As known per se, the switching element can have a time control (timing) which is independent of the users. As a result, the point-in-time for the starting and ending of the transmission authorization of the individual user can be independently computed, and an access to the bus at an unacceptable point-in-time, which would be caused by a defect of the clock pulse generator which would have an adverse effect on the timing for the bus operation, can be excluded.
Another advantageous further development of the invention consists of the fact that the switching element has adaptation elements by which the control of the bus access time can be varied beyond the actual transmission time. As a result, for example, construction-specific propagation time delays within the data bus can be taken into account. Details in this respect are contained in German Patent document DE 19810293 A as well as in the following description of an embodiment.
A further development consists of the fact that the variation of the bus access time depends on the function of the user.
BRIEF DESCRIPTION OF THE DRAWINGS
Other objects, advantages and novel features of the present invention will become apparent from the following detailed description of the invention when considered in conjunction with the accompanying drawings.
- DETAILED DESCRIPTION OF THE DRAWINGS
FIG. 1 is a connection diagram of a data bus according to the invention.
The connection diagram illustrated in the single figure is a schematic and cutout-type view of the construction of a data bus according to the invention. The data bus 1, which in principle is known, for example, from German Patent document DE 19720401 A and has a flexible, timed access, contains users 2 (which essentially consist of a microprocessor 3, a protocol controller 4 and a driver 5). Each of these users 2 (only one of which is shown) has a transmission line Tx and a reception line Rx which extend to the data bus 1. A central clock pulse generator (not shown) defines the beginning of a clock cycle (clock 1), for example, by the emission of a synchronization pulse.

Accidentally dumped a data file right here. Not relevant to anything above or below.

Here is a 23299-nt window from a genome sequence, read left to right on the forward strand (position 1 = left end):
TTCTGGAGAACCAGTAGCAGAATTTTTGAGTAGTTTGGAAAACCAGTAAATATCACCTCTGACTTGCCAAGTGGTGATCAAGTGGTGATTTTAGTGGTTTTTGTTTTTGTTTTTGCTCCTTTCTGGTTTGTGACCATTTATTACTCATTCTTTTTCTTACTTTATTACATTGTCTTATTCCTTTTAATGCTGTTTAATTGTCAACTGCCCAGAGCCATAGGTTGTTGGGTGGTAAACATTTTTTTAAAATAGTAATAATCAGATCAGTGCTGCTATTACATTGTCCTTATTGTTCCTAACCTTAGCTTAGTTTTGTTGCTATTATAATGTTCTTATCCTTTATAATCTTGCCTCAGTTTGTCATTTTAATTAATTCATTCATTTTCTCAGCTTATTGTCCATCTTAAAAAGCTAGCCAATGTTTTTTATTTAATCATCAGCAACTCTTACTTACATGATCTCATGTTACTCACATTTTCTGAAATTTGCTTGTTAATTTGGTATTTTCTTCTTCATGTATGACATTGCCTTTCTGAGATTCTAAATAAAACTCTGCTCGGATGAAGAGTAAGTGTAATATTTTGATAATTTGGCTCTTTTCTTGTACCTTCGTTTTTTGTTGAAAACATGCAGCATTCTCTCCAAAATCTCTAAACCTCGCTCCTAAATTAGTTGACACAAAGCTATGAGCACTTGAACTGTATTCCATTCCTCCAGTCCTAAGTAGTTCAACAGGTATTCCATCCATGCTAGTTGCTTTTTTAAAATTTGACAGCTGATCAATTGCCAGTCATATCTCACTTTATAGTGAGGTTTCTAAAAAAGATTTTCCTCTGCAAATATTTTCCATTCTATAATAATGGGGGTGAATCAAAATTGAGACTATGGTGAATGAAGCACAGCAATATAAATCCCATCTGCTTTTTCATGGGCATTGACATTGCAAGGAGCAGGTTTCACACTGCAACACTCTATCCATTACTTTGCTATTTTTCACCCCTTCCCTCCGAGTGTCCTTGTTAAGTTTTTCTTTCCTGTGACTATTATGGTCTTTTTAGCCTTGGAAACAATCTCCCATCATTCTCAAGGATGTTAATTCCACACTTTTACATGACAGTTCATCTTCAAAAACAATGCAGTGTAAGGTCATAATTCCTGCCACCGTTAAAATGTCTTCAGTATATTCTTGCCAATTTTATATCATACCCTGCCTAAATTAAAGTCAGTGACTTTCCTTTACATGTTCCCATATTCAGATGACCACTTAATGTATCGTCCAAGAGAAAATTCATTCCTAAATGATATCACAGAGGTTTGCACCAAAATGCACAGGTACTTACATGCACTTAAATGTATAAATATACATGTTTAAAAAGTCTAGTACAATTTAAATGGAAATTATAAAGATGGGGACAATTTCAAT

According to the invention, a switching element 6 is provided which, as illustrated, is connected between the protocol controller 4 and the driver 5. It is connected to the transmission and reception line Tx and Rx and is directly connected with the microprocessor 3, for example, by way of a serial interface. The switching element 6 also has a separate clock pulse generator (not shown) whose clock frequency (clock 2), when operating properly, is at least approximately identical with that of the central clock pulse generator.
The separate clock pulse generator is synchronized with respect to the central clock pulse generator, after the recognition of the synchronization pulse on the Tx or Rx line of the data bus at the start of the cycle. A slot counter (not shown) is started, which is present in a monitoring logic 8 of the switching element 6. In its basic construction, the slot counter corresponds to the slot counter present in a protocol controller of such a data bus. The slot counter defines the transmission time period (start and end of the transmission) for the emission of the message to be sent by the user. As described, for example, in International Patent document WO 98/09844 A (having U.S. counterpart U.S. Pat. No. 6,323,764, the specification of which is incorporated by reference herein), the transmission period, with respect to its spacing from the synchronization pulse (=point in time of the initialization), depends on whether and to what extent higher-priority users have transmitted.
For this purpose, the slot counter has a transmission list for a total of n communications. It essentially consists of 2n memory cells in order to define n permitted transmission slots. For each transmission slot, identifiers ID (order of priority of the telegram) and telegram length LEN must be defined (1 memory cell respectively for ID and LEN). The memory cells are described, for example, within the scope of the data bus initialization by way of the serial interface SPI.